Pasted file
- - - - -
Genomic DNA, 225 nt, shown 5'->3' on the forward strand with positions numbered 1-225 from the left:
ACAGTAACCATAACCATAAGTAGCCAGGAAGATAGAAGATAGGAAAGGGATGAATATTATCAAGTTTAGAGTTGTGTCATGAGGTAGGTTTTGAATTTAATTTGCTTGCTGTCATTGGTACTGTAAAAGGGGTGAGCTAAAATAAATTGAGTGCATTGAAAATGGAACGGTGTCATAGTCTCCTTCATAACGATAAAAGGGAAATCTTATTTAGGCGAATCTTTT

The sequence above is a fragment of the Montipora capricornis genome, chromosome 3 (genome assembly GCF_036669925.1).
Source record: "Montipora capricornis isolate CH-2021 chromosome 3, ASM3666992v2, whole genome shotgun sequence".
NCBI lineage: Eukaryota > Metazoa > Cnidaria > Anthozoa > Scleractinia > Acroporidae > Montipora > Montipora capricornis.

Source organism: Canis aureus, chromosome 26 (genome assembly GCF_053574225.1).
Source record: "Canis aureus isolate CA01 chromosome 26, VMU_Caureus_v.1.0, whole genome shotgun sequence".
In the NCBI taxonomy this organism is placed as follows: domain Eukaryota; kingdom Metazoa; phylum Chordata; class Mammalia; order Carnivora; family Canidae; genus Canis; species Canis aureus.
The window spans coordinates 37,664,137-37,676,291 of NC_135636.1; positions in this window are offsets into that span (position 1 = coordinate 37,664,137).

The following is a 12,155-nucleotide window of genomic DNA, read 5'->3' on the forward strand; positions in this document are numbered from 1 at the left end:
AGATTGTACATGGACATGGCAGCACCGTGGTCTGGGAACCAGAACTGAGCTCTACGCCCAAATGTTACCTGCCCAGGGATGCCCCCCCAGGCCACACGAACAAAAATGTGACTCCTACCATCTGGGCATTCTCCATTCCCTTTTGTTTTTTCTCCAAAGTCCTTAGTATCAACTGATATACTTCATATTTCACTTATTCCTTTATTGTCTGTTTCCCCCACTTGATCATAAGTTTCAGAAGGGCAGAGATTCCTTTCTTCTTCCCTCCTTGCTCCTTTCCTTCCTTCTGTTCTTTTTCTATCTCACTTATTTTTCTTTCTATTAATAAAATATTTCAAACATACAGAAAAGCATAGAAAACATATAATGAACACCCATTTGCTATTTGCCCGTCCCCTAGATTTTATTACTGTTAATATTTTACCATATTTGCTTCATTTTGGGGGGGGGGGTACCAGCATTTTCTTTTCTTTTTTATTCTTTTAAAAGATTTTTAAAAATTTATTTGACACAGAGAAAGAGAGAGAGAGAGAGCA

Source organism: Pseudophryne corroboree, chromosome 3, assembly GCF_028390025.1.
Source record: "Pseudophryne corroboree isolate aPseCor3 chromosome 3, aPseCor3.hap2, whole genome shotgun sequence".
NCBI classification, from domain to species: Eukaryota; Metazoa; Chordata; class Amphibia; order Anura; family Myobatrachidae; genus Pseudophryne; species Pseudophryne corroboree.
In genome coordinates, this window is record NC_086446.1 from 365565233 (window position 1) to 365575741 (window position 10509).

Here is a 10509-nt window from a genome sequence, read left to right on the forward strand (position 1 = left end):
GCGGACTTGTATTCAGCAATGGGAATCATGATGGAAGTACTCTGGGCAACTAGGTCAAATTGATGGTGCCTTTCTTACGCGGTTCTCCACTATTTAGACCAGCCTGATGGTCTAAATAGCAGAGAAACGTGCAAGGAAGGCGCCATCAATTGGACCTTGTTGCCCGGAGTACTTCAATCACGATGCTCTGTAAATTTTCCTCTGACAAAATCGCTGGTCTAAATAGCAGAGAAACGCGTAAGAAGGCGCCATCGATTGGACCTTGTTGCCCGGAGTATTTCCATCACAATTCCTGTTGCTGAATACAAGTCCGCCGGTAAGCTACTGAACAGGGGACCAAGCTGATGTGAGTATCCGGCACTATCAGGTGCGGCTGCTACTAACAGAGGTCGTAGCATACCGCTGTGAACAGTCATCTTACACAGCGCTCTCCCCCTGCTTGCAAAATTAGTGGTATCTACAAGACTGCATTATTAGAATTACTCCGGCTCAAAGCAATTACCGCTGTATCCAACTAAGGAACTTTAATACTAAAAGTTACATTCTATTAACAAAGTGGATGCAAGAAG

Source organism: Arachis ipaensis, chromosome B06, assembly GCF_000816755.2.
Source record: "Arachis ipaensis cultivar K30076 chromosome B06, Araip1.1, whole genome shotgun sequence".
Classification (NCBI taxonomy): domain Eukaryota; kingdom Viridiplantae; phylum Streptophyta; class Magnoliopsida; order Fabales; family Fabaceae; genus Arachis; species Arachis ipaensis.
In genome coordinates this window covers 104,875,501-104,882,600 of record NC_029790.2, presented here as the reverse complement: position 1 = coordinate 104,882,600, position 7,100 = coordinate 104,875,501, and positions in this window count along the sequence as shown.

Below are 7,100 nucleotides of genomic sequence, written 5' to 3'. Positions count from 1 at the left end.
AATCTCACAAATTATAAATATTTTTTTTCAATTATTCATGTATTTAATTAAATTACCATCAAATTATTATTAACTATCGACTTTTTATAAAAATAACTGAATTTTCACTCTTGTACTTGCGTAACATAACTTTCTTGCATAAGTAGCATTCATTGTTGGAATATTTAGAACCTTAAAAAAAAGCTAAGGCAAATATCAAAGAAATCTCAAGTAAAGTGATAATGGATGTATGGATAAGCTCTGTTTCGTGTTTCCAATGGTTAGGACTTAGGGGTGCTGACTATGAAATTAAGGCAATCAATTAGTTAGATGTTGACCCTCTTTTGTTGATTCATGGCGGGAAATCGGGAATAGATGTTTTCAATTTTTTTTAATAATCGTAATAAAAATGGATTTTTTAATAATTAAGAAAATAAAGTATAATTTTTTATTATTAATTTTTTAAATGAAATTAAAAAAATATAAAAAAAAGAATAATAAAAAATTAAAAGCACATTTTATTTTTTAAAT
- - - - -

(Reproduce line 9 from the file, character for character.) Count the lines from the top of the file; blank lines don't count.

The window spans coordinates 37,664,137-37,676,291 of NC_135636.1; positions in this window are offsets into that span (position 1 = coordinate 37,664,137).